From Publishers Weekly
A collection of poetry translated by Mark Strand, Looking for Poetry: Poems by Carlos Drummond de Andrade and Rafael Alberti and Songs from the Quechua includes (though twice-removed, via Andrade's Portuguese and Alberti's Spanish) the incantatory verse of the Quechua Indians, who live in Peru and Bolivia. Andrade (1902-1987), a Brazilian-born modernist who began writing in the 1920s, remains one of the best-known Portuguese-language poets. Alberti (1902-1999), a Spaniard exiled to Argentina during the Civil War, elaborates the twin themes of nostalgia and displacement.
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Readers familiar with Pulitzer Prize winner Strand's restrained yet profoundly evocative work will instantly understand his affinity for the spare and ironic poems of twentieth-century Brazilian poet Andrade and the imaginatively elegiac work of Alberti, who lived in Argentina in exile from Spain and the Spanish civil war. Andrade's lyrics are wry, tender, and teasing, the brunt of the poet's emotions held back in the belief that laughter is better than despondency. Yet for all their circumspection, Andrade's lyrics do reach the very core of human experience: "World, wide world, / my heart is bigger / than you are." Alberti is edgier, his tropes more complex, his vision more shadowy. Strand astutely bridges these two major modern voices with the timeless love and nature poems of the Quechuas, who live on the tableland of Peru and Bolivia. Translating poetry is an empathic art, the result, in Strand's gifted hands, a potent amalgam of sense and sensibility. A new Strand paperback is also available, The Story of Our Lives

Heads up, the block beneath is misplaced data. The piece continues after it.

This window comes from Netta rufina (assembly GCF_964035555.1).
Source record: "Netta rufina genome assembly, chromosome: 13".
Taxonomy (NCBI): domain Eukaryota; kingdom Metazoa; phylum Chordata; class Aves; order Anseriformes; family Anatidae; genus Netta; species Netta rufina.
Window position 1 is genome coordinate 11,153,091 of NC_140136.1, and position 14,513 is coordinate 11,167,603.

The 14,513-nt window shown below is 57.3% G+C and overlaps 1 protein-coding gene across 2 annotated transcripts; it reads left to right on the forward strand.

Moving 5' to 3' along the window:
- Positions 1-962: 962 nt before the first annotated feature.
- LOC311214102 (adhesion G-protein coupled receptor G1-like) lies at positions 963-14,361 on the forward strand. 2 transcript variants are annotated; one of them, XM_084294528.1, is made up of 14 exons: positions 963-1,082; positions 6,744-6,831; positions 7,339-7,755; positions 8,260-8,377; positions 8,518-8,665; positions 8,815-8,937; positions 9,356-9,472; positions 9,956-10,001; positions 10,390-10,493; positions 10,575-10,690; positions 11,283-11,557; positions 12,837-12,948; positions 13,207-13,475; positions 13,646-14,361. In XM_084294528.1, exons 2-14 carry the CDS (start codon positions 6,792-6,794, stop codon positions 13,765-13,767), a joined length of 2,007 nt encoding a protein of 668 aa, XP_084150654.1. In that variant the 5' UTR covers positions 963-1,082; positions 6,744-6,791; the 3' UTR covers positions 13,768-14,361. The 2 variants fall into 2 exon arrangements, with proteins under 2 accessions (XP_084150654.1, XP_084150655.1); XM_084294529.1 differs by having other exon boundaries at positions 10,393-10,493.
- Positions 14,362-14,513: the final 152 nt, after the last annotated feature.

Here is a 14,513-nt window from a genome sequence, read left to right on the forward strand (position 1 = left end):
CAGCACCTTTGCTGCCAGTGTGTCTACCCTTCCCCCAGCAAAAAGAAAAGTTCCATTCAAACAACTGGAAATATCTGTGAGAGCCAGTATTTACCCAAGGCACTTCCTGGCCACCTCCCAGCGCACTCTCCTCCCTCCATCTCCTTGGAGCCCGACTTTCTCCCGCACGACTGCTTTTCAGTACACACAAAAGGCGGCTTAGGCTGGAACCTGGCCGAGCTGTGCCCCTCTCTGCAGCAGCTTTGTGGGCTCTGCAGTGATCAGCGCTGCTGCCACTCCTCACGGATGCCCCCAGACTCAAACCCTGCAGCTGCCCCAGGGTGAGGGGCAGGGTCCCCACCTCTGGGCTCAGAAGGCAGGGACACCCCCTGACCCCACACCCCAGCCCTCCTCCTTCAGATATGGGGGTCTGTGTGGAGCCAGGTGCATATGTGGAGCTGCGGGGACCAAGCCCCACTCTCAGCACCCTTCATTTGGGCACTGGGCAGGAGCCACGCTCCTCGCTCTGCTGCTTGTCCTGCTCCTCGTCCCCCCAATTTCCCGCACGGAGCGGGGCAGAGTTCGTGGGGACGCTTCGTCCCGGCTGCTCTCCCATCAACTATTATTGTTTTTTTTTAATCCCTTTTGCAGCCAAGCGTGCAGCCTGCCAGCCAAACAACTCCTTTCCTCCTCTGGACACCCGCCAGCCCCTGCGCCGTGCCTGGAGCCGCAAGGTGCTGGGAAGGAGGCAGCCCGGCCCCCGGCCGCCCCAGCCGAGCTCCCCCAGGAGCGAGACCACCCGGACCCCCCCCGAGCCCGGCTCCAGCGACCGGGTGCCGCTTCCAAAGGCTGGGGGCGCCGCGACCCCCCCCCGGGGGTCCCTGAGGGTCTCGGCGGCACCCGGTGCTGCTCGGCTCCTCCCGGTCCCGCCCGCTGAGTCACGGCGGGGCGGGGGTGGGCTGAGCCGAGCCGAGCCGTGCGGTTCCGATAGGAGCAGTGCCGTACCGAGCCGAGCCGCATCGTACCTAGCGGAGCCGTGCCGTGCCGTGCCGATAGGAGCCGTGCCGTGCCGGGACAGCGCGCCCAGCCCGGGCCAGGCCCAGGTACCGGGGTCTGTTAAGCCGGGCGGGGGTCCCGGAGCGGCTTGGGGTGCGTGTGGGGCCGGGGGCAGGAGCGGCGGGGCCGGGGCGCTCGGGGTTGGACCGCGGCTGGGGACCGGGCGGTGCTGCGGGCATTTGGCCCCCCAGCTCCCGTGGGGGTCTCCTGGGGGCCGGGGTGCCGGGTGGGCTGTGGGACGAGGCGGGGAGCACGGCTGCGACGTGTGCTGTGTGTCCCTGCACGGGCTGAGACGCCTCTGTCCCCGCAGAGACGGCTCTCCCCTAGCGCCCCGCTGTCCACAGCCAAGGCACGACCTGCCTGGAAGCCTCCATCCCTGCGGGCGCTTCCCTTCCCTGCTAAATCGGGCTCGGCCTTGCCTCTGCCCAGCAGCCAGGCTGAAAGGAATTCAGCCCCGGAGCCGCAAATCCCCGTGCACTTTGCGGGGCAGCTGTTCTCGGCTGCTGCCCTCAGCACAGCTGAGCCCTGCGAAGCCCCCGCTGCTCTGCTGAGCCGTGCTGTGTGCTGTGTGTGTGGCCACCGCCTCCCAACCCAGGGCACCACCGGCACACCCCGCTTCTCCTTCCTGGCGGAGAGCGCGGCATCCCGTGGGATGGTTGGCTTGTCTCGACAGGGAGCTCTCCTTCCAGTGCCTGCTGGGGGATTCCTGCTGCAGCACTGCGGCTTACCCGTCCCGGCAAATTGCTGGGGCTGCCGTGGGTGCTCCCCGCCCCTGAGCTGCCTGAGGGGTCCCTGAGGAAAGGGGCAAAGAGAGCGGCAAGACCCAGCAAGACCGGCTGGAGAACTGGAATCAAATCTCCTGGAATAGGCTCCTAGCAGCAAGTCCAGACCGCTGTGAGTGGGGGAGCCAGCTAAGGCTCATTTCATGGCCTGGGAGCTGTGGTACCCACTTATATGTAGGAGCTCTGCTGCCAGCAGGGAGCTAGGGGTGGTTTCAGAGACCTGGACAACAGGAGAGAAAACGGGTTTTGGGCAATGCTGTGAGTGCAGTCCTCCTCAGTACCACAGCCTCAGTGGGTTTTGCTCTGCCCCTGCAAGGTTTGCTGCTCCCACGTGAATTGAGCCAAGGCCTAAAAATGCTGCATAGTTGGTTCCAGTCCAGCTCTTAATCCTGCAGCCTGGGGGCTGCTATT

(0-375-70975-4), an invaluable compilation of three long out-of-print collections from the seventies. Donna SeamanCopyright © American Library Association. All rights reserved